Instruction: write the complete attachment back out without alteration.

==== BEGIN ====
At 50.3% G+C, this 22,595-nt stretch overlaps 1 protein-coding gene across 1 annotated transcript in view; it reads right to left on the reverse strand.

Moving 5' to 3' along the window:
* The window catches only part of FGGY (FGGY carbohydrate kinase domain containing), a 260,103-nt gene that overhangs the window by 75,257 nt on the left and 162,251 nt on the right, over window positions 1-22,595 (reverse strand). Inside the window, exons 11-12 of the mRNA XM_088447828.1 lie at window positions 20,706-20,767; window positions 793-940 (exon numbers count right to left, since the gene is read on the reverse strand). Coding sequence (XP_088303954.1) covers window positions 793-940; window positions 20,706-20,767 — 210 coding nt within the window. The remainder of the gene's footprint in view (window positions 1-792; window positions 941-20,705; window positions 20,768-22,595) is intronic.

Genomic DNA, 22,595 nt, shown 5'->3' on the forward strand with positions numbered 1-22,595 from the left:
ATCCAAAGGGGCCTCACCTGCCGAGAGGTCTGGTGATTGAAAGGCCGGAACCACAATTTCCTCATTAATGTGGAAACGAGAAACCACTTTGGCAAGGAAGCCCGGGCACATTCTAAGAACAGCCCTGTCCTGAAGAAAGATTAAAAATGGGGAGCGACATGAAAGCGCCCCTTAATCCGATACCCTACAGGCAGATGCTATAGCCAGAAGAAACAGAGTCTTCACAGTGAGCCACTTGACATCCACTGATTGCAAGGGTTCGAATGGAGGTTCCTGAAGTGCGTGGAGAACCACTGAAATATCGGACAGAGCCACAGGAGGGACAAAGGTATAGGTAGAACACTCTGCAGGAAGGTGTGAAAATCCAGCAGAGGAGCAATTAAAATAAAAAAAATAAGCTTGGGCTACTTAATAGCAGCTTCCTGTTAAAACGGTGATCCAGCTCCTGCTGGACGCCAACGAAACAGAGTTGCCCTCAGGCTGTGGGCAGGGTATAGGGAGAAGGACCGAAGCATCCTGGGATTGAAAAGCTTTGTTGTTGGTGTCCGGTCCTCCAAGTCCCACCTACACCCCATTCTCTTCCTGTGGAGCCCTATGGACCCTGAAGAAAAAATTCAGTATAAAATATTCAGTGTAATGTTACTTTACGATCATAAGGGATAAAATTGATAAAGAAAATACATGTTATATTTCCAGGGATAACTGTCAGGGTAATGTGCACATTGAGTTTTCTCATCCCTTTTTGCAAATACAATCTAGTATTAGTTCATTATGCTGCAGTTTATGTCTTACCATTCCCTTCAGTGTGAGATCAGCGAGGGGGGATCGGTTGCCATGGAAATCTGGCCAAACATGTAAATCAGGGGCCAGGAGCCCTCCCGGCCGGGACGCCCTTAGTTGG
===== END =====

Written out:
At 50.3% G+C, this 22,595-nt stretch overlaps 1 protein-coding gene across 1 annotated transcript in view; it reads right to left on the reverse strand.

Moving 5' to 3' along the window:
* The window catches only part of FGGY (FGGY carbohydrate kinase domain containing), a 260,103-nt gene that overhangs the window by 75,257 nt on the left and 162,251 nt on the right, over window positions 1-22,595 (reverse strand). Inside the window, exons 11-12 of the mRNA XM_088447828.1 lie at window positions 20,706-20,767; window positions 793-940 (exon numbers count right to left, since the gene is read on the reverse strand). Coding sequence (XP_088303954.1) covers window positions 793-940; window positions 20,706-20,767 — 210 coding nt within the window. The remainder of the gene's footprint in view (window positions 1-792; window positions 941-20,705; window positions 20,768-22,595) is intronic.

Genomic DNA, 22,595 nt, shown 5'->3' on the forward strand with positions numbered 1-22,595 from the left:
ATCCAAAGGGGCCTCACCTGCCGAGAGGTCTGGTGATTGAAAGGCCGGAACCACAATTTCCTCATTAATGTGGAAACGAGAAACCACTTTGGCAAGGAAGCCCGGGCACATTCTAAGAACAGCCCTGTCCTGAAGAAAGATTAAAAATGGGGAGCGACATGAAAGCGCCCCTTAATCCGATACCCTACAGGCAGATGCTATAGCCAGAAGAAACAGAGTCTTCACAGTGAGCCACTTGACATCCACTGATTGCAAGGGTTCGAATGGAGGTTCCTGAAGTGCGTGGAGAACCACTGAAATATCGGACAGAGCCACAGGAGGGACAAAGGTATAGGTAGAACACTCTGCAGGAAGGTGTGAAAATCCAGCAGAGGAGCAATTAAAATAAAAAAAATAAGCTTGGGCTACTTAATAGCAGCTTCCTGTTAAAACGGTGATCCAGCTCCTGCTGGACGCCAACGAAACAGAGTTGCCCTCAGGCTGTGGGCAGGGTATAGGGAGAAGGACCGAAGCATCCTGGGATTGAAAAGCTTTGTTGTTGGTGTCCGGTCCTCCAAGTCCCACCTACACCCCATTCTCTTCCTGTGGAGCCCTATGGACCCTGAAGAAAAAATTCAGTATAAAATATTCAGTGTAATGTTACTTTACGATCATAAGGGATAAAATTGATAAAGAAAATACATGTTATATTTCCAGGGATAACTGTCAGGGTAATGTGCACATTGAGTTTTCTCATCCCTTTTTGCAAATACAATCTAGTATTAGTTCATTATGCTGCAGTTTATGTCTTACCATTCCCTTCAGTGTGAGATCAGCGAGGGGGGATCGGTTGCCATGGAAATCTGGCCAAACATGTAAATCAGGGGCCAGGAGCCCTCCCGGCCGGGACGCCCTTAGTTGG